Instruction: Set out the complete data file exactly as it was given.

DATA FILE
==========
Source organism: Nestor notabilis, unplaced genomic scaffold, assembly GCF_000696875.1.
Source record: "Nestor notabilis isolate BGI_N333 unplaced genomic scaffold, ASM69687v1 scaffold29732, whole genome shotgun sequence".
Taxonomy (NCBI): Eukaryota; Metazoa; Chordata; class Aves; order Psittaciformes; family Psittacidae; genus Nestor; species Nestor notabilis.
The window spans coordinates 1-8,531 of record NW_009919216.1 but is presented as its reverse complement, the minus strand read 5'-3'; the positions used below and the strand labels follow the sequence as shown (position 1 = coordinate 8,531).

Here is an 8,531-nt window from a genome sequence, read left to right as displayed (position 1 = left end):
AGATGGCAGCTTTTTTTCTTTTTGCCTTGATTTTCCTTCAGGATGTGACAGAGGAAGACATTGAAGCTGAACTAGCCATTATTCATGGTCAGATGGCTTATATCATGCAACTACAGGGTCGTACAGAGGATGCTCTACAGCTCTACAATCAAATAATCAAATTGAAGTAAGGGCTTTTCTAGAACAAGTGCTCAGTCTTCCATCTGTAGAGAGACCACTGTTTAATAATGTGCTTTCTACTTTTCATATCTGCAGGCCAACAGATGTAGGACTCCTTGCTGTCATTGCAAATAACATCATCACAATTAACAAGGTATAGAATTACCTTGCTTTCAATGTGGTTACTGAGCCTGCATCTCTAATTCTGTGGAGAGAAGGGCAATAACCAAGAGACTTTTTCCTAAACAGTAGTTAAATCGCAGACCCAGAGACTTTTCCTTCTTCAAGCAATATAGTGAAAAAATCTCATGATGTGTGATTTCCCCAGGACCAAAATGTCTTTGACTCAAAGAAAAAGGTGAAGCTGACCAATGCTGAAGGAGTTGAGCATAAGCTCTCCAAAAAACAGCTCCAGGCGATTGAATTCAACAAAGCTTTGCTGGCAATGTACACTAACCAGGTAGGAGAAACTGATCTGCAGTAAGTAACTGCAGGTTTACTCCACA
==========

Source organism: Nestor notabilis, unplaced genomic scaffold, assembly GCF_000696875.1.
Source record: "Nestor notabilis isolate BGI_N333 unplaced genomic scaffold, ASM69687v1 scaffold29732, whole genome shotgun sequence".
Taxonomy (NCBI): Eukaryota; Metazoa; Chordata; class Aves; order Psittaciformes; family Psittacidae; genus Nestor; species Nestor notabilis.
The window spans coordinates 1-8,531 of record NW_009919216.1 but is presented as its reverse complement, the minus strand read 5'-3'; the positions used below and the strand labels follow the sequence as shown (position 1 = coordinate 8,531).

Here is an 8,531-nt window from a genome sequence, read left to right as displayed (position 1 = left end):
AGATGGCAGCTTTTTTTCTTTTTGCCTTGATTTTCCTTCAGGATGTGACAGAGGAAGACATTGAAGCTGAACTAGCCATTATTCATGGTCAGATGGCTTATATCATGCAACTACAGGGTCGTACAGAGGATGCTCTACAGCTCTACAATCAAATAATCAAATTGAAGTAAGGGCTTTTCTAGAACAAGTGCTCAGTCTTCCATCTGTAGAGAGACCACTGTTTAATAATGTGCTTTCTACTTTTCATATCTGCAGGCCAACAGATGTAGGACTCCTTGCTGTCATTGCAAATAACATCATCACAATTAACAAGGTATAGAATTACCTTGCTTTCAATGTGGTTACTGAGCCTGCATCTCTAATTCTGTGGAGAGAAGGGCAATAACCAAGAGACTTTTTCCTAAACAGTAGTTAAATCGCAGACCCAGAGACTTTTCCTTCTTCAAGCAATATAGTGAAAAAATCTCATGATGTGTGATTTCCCCAGGACCAAAATGTCTTTGACTCAAAGAAAAAGGTGAAGCTGACCAATGCTGAAGGAGTTGAGCATAAGCTCTCCAAAAAACAGCTCCAGGCGATTGAATTCAACAAAGCTTTGCTGGCAATGTACACTAACCAGGTAGGAGAAACTGATCTGCAGTAAGTAACTGCAGGTTTACTCCACA